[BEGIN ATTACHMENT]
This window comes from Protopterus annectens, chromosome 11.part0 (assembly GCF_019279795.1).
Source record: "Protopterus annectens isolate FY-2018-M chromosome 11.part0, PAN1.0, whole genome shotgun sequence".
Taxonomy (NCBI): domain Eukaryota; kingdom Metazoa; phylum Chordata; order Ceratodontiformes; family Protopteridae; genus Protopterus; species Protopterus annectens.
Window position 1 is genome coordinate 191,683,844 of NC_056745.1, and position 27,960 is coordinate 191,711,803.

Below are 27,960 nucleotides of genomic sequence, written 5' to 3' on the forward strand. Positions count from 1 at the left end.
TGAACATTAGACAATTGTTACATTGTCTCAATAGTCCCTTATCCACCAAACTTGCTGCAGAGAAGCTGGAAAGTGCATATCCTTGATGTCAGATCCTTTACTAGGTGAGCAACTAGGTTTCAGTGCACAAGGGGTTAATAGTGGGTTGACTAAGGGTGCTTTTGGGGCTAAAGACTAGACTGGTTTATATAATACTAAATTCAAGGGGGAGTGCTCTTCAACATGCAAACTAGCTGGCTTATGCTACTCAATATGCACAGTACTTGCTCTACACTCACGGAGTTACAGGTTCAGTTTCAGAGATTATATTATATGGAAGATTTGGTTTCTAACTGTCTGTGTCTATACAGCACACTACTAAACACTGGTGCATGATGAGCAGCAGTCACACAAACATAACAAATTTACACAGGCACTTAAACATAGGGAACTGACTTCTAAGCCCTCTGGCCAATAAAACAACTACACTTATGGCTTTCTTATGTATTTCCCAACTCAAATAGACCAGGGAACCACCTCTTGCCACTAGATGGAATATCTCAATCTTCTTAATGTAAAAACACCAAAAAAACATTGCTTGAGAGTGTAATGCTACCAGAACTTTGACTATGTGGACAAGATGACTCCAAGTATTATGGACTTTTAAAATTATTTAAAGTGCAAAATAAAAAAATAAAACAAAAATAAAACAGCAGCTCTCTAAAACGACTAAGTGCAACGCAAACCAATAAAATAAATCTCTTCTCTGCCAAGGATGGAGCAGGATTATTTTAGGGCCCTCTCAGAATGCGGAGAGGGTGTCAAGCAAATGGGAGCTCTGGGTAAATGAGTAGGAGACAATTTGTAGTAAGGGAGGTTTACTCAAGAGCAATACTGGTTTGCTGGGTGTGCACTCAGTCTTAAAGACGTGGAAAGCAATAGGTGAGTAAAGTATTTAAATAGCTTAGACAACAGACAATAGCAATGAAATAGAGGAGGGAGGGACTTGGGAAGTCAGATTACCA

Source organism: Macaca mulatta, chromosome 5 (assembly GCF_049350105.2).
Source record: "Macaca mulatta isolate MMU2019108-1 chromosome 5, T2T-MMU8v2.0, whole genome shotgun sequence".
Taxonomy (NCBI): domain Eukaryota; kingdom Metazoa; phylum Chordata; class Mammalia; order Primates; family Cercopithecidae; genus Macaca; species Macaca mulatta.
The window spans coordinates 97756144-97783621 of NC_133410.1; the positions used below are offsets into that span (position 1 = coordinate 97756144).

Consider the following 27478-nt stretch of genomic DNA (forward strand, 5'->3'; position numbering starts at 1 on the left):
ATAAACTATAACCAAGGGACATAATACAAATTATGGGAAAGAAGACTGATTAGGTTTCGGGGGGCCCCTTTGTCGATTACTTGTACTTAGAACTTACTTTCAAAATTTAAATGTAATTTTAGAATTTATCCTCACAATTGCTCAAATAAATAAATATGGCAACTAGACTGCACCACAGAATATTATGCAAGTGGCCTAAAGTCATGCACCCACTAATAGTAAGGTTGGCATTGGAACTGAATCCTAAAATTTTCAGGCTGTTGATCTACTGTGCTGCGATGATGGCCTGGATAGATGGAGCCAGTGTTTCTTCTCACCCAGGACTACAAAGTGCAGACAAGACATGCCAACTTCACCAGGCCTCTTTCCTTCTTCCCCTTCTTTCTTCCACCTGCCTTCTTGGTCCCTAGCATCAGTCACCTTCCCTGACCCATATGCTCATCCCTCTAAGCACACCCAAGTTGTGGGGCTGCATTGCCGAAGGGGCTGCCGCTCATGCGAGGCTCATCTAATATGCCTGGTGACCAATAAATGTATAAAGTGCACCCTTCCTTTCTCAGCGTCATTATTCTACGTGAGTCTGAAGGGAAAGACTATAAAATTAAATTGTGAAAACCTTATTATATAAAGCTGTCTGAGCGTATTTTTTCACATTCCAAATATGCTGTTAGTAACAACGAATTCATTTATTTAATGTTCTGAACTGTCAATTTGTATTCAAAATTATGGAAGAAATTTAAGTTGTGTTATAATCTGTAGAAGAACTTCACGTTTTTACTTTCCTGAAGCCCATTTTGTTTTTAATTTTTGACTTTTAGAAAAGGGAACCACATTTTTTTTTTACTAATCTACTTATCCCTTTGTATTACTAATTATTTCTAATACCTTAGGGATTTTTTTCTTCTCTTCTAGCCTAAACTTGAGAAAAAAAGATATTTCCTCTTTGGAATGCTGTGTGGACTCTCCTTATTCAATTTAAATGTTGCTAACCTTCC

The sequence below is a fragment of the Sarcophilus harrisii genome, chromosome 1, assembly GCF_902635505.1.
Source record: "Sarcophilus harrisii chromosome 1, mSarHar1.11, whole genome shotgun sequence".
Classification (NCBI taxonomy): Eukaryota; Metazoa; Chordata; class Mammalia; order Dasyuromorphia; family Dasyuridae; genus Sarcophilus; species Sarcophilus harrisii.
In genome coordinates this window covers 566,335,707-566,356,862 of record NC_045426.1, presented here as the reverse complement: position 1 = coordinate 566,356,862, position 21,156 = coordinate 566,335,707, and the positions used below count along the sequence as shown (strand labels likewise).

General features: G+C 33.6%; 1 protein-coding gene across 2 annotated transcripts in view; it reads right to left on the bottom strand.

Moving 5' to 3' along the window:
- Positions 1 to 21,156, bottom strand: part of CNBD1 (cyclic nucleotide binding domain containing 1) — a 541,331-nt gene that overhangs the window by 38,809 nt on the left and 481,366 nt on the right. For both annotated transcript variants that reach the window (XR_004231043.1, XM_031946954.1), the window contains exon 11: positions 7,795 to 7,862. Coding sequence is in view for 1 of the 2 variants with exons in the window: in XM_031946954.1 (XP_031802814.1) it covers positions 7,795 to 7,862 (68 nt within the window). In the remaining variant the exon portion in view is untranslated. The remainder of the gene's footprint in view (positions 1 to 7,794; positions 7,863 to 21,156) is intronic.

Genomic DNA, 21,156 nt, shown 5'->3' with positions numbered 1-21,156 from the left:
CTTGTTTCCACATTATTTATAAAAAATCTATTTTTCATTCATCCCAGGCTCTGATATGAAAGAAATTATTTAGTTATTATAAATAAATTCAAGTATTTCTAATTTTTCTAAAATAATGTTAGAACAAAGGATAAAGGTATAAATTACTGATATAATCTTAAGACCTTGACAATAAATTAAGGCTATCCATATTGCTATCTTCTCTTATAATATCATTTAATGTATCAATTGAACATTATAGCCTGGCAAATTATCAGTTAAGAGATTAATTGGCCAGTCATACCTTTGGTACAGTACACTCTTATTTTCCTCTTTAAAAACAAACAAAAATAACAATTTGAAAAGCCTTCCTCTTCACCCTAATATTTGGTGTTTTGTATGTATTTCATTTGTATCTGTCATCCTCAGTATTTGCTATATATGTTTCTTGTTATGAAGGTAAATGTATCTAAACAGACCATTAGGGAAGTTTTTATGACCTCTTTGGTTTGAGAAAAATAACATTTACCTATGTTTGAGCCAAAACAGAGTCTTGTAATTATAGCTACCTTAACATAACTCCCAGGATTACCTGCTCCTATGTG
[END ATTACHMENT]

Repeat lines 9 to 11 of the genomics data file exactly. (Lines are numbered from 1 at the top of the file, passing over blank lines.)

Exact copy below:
Taxonomy (NCBI): domain Eukaryota; kingdom Metazoa; phylum Chordata; class Mammalia; order Primates; family Cercopithecidae; genus Macaca; species Macaca mulatta.
The window spans coordinates 97756144-97783621 of NC_133410.1; the positions used below are offsets into that span (position 1 = coordinate 97756144).

Consider the following 27478-nt stretch of genomic DNA (forward strand, 5'->3'; position numbering starts at 1 on the left):